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I built in-floor sealed subwoofers consisting of 8 x 8" drivers each (Dayton Audio DCS 205-4). Those were the only 8" drivers which I found to fit in the subfloor cavity with a box built around them. Each sub has the cone surface area of 2 x 15" subs and 1 x 15" sub displacement. The drivers were not the reference type but I had to compromise since they were the only ones which would fit. The whole build was designed around the subfloor cavity restriction.
The purpose of the subs was to use them below 40Hz. The box size gives each driver Qtc=0.9, Vb=5 Ltr, , Fb=82Hz .
When the house was still renovated and did not have the drywall installed yet I tested them both with 120Hz x-over at full displacement and they played really loud - I would say around 120dB at 120Hz. The garage floor concrete slab was shaking :surprise:.
Each subwoofer has 2 boxes - the first one is the "drivers head", the second box is the "cavity box". Assembled total length is 10.5ft, height 9.25", width 14".
The subwoofer boxes are bolted together and have a removable cover for bolts access. They were installed in the basement ceiling - between the floor joists. The boxes are separated from the floor structure and don't transfer vibrations to the house. The drivers are mounted opposed to each other to cancel any vibrations too. The boxes are suspended by multiple metal straps (like a swing cradle). For safety there are aircraft cables spun across the bottom too (not tensioned, slightly loose and taped to the boxes to prevent rattling).
The subwoofer ports are covered with the same covers used for the heating ducts in the house and you can't tell that they are there.
When there was no furniture in the house yet you could feel the floor bending from the air pressure whenever the subs played.
Now when I have them set up below 40Hz they are enough for movie playing. For this open floor plan and the music levels I enjoy occasionally though I would need 4x that displacement. That's why there is another project on the go for few years already - but that's another topic altogether :wink2:.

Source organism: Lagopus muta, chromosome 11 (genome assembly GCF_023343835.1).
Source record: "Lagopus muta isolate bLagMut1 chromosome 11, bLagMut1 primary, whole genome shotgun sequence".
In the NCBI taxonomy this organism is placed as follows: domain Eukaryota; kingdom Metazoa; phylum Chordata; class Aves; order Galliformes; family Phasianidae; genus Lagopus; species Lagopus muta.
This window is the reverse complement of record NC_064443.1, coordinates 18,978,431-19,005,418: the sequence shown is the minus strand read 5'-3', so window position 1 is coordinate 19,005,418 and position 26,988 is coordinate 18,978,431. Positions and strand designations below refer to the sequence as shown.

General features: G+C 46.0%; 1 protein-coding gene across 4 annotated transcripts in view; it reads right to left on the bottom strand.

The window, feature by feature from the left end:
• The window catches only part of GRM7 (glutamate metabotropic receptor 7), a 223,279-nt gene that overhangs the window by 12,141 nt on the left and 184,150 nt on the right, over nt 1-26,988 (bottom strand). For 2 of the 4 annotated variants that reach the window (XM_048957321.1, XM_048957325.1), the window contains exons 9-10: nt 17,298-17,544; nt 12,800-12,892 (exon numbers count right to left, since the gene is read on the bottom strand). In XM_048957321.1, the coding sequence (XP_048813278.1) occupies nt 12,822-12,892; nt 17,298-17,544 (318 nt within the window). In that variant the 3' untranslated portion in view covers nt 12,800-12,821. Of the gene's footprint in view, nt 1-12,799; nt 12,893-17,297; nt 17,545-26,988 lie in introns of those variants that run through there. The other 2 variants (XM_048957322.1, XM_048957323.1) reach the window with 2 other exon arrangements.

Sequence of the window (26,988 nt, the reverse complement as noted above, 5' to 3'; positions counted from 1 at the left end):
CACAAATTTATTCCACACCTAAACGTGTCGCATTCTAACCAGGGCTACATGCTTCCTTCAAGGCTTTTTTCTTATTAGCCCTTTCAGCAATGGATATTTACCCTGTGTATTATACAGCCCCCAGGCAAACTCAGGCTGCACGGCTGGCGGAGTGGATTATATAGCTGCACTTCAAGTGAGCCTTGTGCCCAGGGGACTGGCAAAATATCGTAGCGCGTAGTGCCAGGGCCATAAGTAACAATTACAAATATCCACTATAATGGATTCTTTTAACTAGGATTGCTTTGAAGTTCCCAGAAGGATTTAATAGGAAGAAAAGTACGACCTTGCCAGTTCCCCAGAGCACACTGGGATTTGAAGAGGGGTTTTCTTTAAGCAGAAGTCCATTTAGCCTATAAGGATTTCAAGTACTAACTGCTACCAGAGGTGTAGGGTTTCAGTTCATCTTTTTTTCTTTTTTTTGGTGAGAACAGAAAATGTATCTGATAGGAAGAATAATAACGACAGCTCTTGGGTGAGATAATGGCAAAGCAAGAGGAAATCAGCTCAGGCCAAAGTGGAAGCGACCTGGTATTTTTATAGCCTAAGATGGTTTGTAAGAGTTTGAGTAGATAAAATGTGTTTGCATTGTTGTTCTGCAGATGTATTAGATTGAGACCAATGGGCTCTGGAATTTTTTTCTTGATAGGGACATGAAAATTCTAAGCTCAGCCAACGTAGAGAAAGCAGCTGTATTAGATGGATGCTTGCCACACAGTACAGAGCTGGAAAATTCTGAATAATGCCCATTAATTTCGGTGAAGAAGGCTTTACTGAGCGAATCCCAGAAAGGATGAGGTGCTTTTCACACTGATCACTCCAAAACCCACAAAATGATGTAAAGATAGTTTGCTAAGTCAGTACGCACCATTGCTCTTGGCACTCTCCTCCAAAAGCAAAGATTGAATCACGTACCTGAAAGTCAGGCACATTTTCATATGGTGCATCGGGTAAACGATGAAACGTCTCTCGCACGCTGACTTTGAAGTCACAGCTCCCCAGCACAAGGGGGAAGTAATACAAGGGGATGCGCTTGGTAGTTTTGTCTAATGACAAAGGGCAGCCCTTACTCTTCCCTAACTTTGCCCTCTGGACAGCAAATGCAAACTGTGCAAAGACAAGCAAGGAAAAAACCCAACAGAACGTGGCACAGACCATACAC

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Discussion Starter #2
More pictures of the build..
 

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That was a very innovative and remarkably well executed solution you created. Impressive work!
 

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Very cool!

Couple of questions:
1. Do you have more detail on the business end of the box? Specifically the port that feeds into the room.
2. What are using to power these?
3. Do you have any drawings of this?

I have seen some other applications of under floor band-pass subs, but yours is pretty elaborate and well made.
 

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Discussion Starter #6
Here are the in-floor subwoofer design drawings..
I'm using Crown XLS 2500 to power both subs. You can use Crown XLS 1500 too. Plenty of power to drive them both to Xmax.
The combined cone surface per sub equals 21" sub. The excursion is 8mm only though. Displacement equals 15" sub each subwoofer box.
 

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Discussion Starter #9
You can wire them based on you amp power and amp speaker Zmin.
I wired them for 8ohm : (2) parallel groups, each group consist of (4) in series.
 

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Brilliant concept and fantastic execution! I’m a big proponent of putting tactile transducers in seating risers, so when I saw the title, I had to know the whole story. I’m curious- you seem to have gone to a lot of trouble to decouple these from the floor; did you consider letting them do some “bass shaking”? Or is that a natural side effect even with all the decoupling?

Kudos on a VERY cool idea!
 

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Discussion Starter #11
The corner of the room is the stiffest area of the floor. Besides that the EQ needed for floor shaker given the floor structure and resonances and the EQ needed for the Subs would be different and impossible to get equal response.
That's why I decided to: 1. Cancel out all subwoofer drivers vibrations by opposing them in pairs; 2. Decouple the subwoofer boxes from the house framing so no direct sound gets transferred to the walls, floor and nearby rooms.
The sound effect is generated by the subwoofers pressure alone. After certain sound level you start feeling it in the floor. Whenever a massive flying object in the movie hits the ground it feels like it landed right in front of you.
Again it's a main floor room with basement floor below and although I doubled up all the floor joists to make it stiffer the floor is still responsive.
 

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It's obvious you put a lot of time and thought into this system. Hopefully it does everything you expected it would.
 

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Awesome build!
 
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